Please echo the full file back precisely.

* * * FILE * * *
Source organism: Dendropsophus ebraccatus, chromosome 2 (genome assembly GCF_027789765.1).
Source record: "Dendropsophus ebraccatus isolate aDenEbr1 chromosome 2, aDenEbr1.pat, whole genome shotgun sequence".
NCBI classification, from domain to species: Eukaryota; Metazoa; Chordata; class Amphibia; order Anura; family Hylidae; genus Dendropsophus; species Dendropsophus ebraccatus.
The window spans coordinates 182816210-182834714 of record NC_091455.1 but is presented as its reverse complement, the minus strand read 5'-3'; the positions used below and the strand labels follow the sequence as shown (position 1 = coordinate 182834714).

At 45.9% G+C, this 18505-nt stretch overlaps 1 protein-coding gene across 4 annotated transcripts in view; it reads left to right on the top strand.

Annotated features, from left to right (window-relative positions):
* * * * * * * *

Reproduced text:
Source organism: Dendropsophus ebraccatus, chromosome 2 (genome assembly GCF_027789765.1).
Source record: "Dendropsophus ebraccatus isolate aDenEbr1 chromosome 2, aDenEbr1.pat, whole genome shotgun sequence".
NCBI classification, from domain to species: Eukaryota; Metazoa; Chordata; class Amphibia; order Anura; family Hylidae; genus Dendropsophus; species Dendropsophus ebraccatus.
The window spans coordinates 182816210-182834714 of record NC_091455.1 but is presented as its reverse complement, the minus strand read 5'-3'; the positions used below and the strand labels follow the sequence as shown (position 1 = coordinate 182834714).

At 45.9% G+C, this 18505-nt stretch overlaps 1 protein-coding gene across 4 annotated transcripts in view; it reads left to right on the top strand.

Annotated features, from left to right (window-relative positions):